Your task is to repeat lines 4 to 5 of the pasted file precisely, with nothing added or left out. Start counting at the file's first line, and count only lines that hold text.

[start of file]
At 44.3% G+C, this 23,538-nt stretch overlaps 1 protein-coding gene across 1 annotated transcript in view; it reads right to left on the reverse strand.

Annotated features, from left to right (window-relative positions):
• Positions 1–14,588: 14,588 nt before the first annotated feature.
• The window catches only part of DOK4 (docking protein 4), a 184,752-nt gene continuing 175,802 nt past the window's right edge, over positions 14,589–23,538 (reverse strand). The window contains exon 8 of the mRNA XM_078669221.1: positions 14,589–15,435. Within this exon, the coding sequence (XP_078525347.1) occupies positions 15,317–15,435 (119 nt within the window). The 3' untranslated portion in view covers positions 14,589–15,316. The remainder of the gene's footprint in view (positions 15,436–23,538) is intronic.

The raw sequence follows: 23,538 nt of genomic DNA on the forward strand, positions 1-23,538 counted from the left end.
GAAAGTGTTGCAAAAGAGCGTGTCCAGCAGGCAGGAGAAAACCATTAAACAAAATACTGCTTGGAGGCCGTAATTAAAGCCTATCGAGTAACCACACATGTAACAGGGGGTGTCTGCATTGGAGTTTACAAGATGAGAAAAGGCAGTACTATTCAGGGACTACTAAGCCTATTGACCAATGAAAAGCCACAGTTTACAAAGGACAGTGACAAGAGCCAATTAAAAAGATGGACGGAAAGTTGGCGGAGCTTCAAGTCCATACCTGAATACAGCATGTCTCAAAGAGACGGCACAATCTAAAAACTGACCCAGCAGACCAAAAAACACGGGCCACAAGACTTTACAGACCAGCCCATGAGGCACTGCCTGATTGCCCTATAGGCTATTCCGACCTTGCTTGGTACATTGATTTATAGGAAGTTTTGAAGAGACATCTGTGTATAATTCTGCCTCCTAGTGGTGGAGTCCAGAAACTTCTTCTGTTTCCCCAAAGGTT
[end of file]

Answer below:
• The window catches only part of DOK4 (docking protein 4), a 184,752-nt gene continuing 175,802 nt past the window's right edge, over positions 14,589–23,538 (reverse strand). The window contains exon 8 of the mRNA XM_078669221.1: positions 14,589–15,435. Within this exon, the coding sequence (XP_078525347.1) occupies positions 15,317–15,435 (119 nt within the window). The 3' untranslated portion in view covers positions 14,589–15,316. The remainder of the gene's footprint in view (positions 15,436–23,538) is intronic.

The raw sequence follows: 23,538 nt of genomic DNA on the forward strand, positions 1-23,538 counted from the left end.